A discussion draft of what could become sweeping Internet data privacy legislation has pitted direct marketers and list brokers against privacy advocates, with some in the industry saying it will kill direct marketing. List managers and their clients especially fear harm if the draft, put forward by US Reps. Rick Boucher (D-VA) and Cliff Stearns (R-FL), becomes law.
The proposal, which could form the basis of a bill, enables consumers to take greater control over marketers’ use of their personal information. It would also require companies that collect customer information to disclose that they are doing so and how.
The draft specifies that companies may collect information about consumers, but gives consumers the opportunity to opt out of the process. It also applies to cases when a website relies on third-party services to process payment on a transaction. While companies would not need customer consent to collect information, they would need specific approval to collect sensitive information, including medical, financial or personal data such as Social Security numbers.
Jeannine Gibson, marketing director at Infocus Marketing, said that the draft “will have a far-reaching negative impact on the list rental industry.”
“If prior affirmative consent is the only allowable way for direct marketers to tell their sales, product or service story to consumers, it will… burden both data collectors and businesses who are trying to grow in an already tough economic environment,” she said, via e-mail. “If your only new prospects are the ones who have already given you permission to contact them, those really cannot be considered new prospects, can they?”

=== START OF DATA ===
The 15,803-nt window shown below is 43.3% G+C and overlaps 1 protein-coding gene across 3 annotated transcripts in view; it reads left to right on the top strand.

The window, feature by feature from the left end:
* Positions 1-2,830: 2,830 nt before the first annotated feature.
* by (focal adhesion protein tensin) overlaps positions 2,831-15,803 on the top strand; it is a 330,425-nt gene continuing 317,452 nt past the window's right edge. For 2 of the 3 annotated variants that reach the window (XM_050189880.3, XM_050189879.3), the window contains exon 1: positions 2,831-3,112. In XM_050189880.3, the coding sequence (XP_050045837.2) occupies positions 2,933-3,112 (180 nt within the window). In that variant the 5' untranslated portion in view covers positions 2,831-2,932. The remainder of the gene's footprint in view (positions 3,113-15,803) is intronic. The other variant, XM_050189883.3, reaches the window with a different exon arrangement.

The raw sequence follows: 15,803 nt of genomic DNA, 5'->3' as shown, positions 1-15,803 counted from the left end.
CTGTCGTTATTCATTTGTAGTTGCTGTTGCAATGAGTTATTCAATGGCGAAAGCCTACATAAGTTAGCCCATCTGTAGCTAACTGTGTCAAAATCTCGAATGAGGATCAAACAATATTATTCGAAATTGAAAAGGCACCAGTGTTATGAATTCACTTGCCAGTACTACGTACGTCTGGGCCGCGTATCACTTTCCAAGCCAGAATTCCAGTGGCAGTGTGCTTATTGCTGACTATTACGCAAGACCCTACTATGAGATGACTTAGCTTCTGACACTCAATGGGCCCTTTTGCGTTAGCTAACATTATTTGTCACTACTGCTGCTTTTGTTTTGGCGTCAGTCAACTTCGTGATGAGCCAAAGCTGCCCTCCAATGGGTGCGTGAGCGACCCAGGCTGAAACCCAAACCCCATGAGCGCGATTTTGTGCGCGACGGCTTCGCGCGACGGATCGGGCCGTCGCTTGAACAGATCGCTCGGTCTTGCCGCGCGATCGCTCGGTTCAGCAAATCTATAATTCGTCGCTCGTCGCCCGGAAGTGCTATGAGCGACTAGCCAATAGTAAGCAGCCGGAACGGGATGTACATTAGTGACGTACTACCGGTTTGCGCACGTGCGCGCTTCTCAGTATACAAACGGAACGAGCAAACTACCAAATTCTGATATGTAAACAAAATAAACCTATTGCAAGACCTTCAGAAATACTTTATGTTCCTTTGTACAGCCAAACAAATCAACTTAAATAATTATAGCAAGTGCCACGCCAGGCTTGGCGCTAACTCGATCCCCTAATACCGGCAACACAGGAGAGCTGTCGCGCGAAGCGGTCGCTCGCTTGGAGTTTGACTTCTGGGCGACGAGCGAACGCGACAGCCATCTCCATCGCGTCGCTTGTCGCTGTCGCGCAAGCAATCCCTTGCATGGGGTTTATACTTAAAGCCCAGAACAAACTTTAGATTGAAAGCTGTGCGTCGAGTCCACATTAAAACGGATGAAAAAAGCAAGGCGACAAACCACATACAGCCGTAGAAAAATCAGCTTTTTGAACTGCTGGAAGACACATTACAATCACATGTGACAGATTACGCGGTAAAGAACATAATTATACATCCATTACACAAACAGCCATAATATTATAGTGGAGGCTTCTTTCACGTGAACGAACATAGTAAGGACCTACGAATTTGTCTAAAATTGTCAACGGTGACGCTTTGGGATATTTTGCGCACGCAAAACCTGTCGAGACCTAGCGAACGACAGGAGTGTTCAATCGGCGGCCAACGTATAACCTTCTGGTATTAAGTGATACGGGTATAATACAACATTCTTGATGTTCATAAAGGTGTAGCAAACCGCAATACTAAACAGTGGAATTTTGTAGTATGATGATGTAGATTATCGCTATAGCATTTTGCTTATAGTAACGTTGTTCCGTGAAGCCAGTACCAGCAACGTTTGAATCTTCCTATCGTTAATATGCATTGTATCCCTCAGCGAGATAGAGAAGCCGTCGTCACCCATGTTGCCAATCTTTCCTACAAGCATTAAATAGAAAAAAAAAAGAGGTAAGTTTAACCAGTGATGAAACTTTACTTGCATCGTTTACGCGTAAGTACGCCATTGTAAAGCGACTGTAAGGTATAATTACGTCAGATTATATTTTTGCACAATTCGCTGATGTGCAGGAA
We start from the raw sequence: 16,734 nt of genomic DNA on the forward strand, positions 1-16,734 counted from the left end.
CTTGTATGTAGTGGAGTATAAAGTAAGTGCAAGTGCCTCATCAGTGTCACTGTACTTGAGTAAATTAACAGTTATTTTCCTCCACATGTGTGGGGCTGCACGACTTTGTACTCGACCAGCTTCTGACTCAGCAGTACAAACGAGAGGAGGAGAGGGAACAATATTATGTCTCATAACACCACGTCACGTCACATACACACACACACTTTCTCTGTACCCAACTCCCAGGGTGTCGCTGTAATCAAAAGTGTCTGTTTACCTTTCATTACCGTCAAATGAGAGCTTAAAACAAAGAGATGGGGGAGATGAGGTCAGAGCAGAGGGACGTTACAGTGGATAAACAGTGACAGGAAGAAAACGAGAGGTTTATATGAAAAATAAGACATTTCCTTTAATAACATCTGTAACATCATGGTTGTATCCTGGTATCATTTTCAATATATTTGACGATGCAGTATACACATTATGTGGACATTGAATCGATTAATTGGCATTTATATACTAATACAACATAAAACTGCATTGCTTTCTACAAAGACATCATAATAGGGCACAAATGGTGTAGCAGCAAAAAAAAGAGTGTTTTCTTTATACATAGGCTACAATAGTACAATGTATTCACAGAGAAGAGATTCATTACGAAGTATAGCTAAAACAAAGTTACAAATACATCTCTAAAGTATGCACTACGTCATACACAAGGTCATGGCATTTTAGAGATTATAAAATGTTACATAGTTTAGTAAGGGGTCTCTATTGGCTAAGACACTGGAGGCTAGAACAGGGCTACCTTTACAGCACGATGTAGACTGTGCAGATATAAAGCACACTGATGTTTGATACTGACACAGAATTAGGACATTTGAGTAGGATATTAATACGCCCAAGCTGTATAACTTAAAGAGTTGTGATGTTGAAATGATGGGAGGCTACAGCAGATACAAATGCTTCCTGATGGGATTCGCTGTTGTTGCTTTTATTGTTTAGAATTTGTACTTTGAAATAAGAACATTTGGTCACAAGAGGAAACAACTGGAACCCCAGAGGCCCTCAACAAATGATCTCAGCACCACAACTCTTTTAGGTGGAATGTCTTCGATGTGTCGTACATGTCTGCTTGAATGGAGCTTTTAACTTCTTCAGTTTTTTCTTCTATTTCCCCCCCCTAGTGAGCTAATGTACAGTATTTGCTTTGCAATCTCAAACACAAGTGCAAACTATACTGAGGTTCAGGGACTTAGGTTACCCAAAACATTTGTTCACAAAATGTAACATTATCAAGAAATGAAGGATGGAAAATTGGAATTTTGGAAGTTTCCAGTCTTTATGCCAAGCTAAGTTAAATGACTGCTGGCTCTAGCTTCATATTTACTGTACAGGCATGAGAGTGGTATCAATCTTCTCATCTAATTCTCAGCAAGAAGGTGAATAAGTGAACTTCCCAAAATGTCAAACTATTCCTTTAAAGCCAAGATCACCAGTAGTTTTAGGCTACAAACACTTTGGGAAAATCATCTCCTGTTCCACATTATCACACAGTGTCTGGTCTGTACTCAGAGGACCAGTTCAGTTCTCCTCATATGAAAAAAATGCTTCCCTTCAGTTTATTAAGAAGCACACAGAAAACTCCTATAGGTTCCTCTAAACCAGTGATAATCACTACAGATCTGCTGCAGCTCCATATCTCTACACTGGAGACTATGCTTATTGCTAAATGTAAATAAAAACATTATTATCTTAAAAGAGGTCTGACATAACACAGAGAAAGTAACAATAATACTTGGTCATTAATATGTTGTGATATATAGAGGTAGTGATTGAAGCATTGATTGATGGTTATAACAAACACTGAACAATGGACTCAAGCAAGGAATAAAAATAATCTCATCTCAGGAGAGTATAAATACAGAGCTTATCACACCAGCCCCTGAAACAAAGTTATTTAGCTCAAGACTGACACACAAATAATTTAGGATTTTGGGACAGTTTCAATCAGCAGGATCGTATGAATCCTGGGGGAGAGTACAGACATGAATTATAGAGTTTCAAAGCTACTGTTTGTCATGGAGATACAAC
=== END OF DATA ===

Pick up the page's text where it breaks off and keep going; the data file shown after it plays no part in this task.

Linda Woolley, EVP of government affairs for the Direct Marketing Association, says the bill would mean financial ruin for companies that depend on revenue from the web.
“It would pretty much kill direct marketing as we know it,” she says. “There would be no list brokers, and no more list compilers, because they do what the bill prohibits. They collect and segment information; they wouldn’t be able to do that anymore without express permission.”
Rob Stanton, VP of business development at Stanton Direct Marketing, doesn’t believe such a bill would kill the industry.
“People in the retargeting business are going to be affected the most,” he says. “But it’s a little alarmist to think that it’s going to ‘kill direct marketing as we know it.'”
Stanton adds that he doesn’t think the draft will pass, and that “there are too many ambiguities about what will be done from a practical standpoint.”
“Provisions like dumping customer information after 18 months doesn’t make any sense to me,” he explains. “I think that doesn’t do much to address what the real privacy issues are.”
To consumer privacy advocates like Jeff Chester, executive director of the Center for Digital Democracy, Woolley’s views are wildly exaggerated.
“This is about ensuring a healthy online advertising marketplace, but with policies enforcing democracy,” he says. “The advertising lobby is engaging in a disingenuous attack on the bill, claiming that privacy guidelines will [bankrupt] online advertising.”
The draft also contains exceptions for third-party advertisers. Consumer opt-out consent would apply to the sharing of an individual’s information with a third-party ad network if there is a clear, easy-to-find link to a webpage that allows a consumer to edit his profile or opt out of having one.
A number of e-commerce heavyweights contacted by DMNews, including Dell, Overstock.com and Barnes & Noble declined comment on the draft legislation.
The Interactive Advertising Bureau, meanwhile, said in a statement that “the draft is a confusing document.” The group added that “legislation should not be overly prescriptive, but rather allow the industry the flexibility to innovate and discover new and more effective ways of meeting consumers’ privacy expectations.”